Soaked in the spirit of fruitcake

Soaked in the spirit of fruitcake

For the world, this ancient holiday treat may have lost its mojo as a Christmas special, but not so in India

Fruitcakes remain popular in India. Credit: DH Photo

For the world, it may not be that great a holiday treat, but for us, this ancient Roman innovation is everything that Christmas stands for — the cheer, the spirit and the celebration. In fact, it has been our first and perhaps the best association with the festival, and for good reason too. The fruitcake, a treat widely known in the West, arrived in India in the earlier years of the East India Company.

Given the cake’s denaturalised characteristics — back in the day nuts and spirits were used rather than candied fruit of today, which gave it a better shelf life and pared down the possibility of spoilage — often blocks of the cakes would arrive in the Dak Bungalow as part of the ration carried by the wives making a voyage to meet their merchant husbands. In a way, it followed the same pattern as was in Rome, where the fruitcake was the first curator more as this delicious bread sweetened from dry fruits and nuts during winters — and became popular as this nourishing nosh that when paired with wine or beer could literally throw a party in your mouth. A staple of the European culture where winters meant less food, the fruitcake began globetrotting with the advent of the crusaders. The constant need to raise money and new weapons ensured that the crusaders travelled far and wide and with them took the fruit bread, which became the muse for Italian sweet-and-spicy Panforte (more of bread) and the German — both of which are today a part of the Christmas table, worldwide.

A winter treat

In India, however, fruitcake arrived much later with the East India Company. By this time the cake which had started as this satiating, nourishing winter treat — where most snow-capped places left little to do — had now evolved into something more gourmet.

To begin with, instead of getting its sweetness from raisins, sugar — thanks to the Tudor — had become a part of the recipe and along with that had come in candied fruit that had a longer shelf life than the fruit and helped make the cake richer. That, along with spirit made fruitcake better tasting — even gourmet. Such was the effect of the transformation that through the 18th and 19th-century fruitcake took centre stage — both as a holiday special and occasion highlight. It was also the era that fruitcake travelled to Asia and other regions of the world, partly trade, and mostly colonisation. But even when it reached new regions, fruitcake remained the privy of the powers-to-be, thanks to one particular historical event that catapulted fruitcake to the top of the cake game. The event was the wedding of Queen Victoria and Albert of Saxe-Coburg and Gotha in 1840 where a 300-pound fruitcake was served to the selected guests as part of the wedding breakfast.

The story has it that Queen Victoria waited a year to taste her slice of the wedding cake. Since then, fruitcake has been a part of many weddings including that of the present queen and of Prince William and Kate.

So how did we Indians get to the fruitcake? While old notes say that the fruitcake was part of the Christmas celebration in India — and was often made for the Carol singers and the converts — food lore has it that the cake was part of the pre-meal treat along with cookies that were given to communities that took up Christianity or were part of the cantonment. Part of the regimental cookbook, it was one of the recipes that would follow the British style for a long time while its younger brethren the plum pudding gained popularity as this rich, dense dessert that in taste and flavour was more appealing to the Asian palate.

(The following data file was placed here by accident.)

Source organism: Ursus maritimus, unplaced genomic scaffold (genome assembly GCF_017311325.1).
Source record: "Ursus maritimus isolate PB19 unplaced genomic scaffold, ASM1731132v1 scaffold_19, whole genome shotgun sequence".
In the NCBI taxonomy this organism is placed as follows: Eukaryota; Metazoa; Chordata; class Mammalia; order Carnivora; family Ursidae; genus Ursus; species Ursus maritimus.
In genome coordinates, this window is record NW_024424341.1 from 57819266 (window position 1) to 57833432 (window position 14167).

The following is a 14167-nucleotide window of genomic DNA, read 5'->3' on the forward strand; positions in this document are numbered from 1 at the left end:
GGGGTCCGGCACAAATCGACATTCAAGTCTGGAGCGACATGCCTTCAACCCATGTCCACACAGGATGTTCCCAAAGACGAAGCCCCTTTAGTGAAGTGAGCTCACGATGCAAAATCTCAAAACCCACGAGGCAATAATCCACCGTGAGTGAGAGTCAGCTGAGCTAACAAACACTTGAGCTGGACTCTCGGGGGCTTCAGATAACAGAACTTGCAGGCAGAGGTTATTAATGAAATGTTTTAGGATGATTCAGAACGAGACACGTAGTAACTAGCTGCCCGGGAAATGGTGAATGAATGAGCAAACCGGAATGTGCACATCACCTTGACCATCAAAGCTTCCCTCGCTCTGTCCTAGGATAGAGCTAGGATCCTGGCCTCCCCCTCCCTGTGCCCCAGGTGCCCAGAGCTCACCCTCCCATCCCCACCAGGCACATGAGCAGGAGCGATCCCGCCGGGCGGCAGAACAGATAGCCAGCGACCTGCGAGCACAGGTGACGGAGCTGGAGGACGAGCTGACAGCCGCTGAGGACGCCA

A recipe to remember

Created by one of the chefs in King Richard II’s royal kitchen, the plum cake was an offshoot of the Fygey Pudding or Figgy Pudding that propelled a new era of Christmas treats. Little is recorded as to when and how the cake became a part of the Christmas celebration. But given its balmy nature and the classic recipe that called for hard to find nuts, dry fruits and spirit, it was a given that the cake — loved for its sweet happy mouthfeel — became a part of the biggest celebration. After all, fruitcake, despite its royal elevation continued to be a treat that could be made in bulk and distributed as a symbol of happy spirit and cheer. It was that balmy, happy feeling that took British spice planter, Murdoch Brown to a small bakery owner called Mambally Bapu in the quaint town of Thalasserry in north Kerala a few days before Christmas in 1880. Brown, who had heard about Bapu and his baking skills acquired in British occupied Burma, was carrying a wedge of the fruitcake, his family recipe and an offer.

After roughly teaching Bapu the art of cake making, Brown offered to buy him all the ingredients. “Make it as close to the original” was Brown’s only request as he handed over a sundry bunch of ingredients (that included cocoa, dates, raisins, and other dry fruits) and suggested a French brandy from erstwhile Mayyazhi (now Mahe), for the cake. Four years later, Bapu presented his creation using indigenous ingredients. A delighted Briton called the richer, sweeter, fragrant version, “one of the best cakes.” With that Bapu and the Mambally Royal Biscuit not only earned a dozen more cakes but also set the precedence of the fruitcake that India would come to love.

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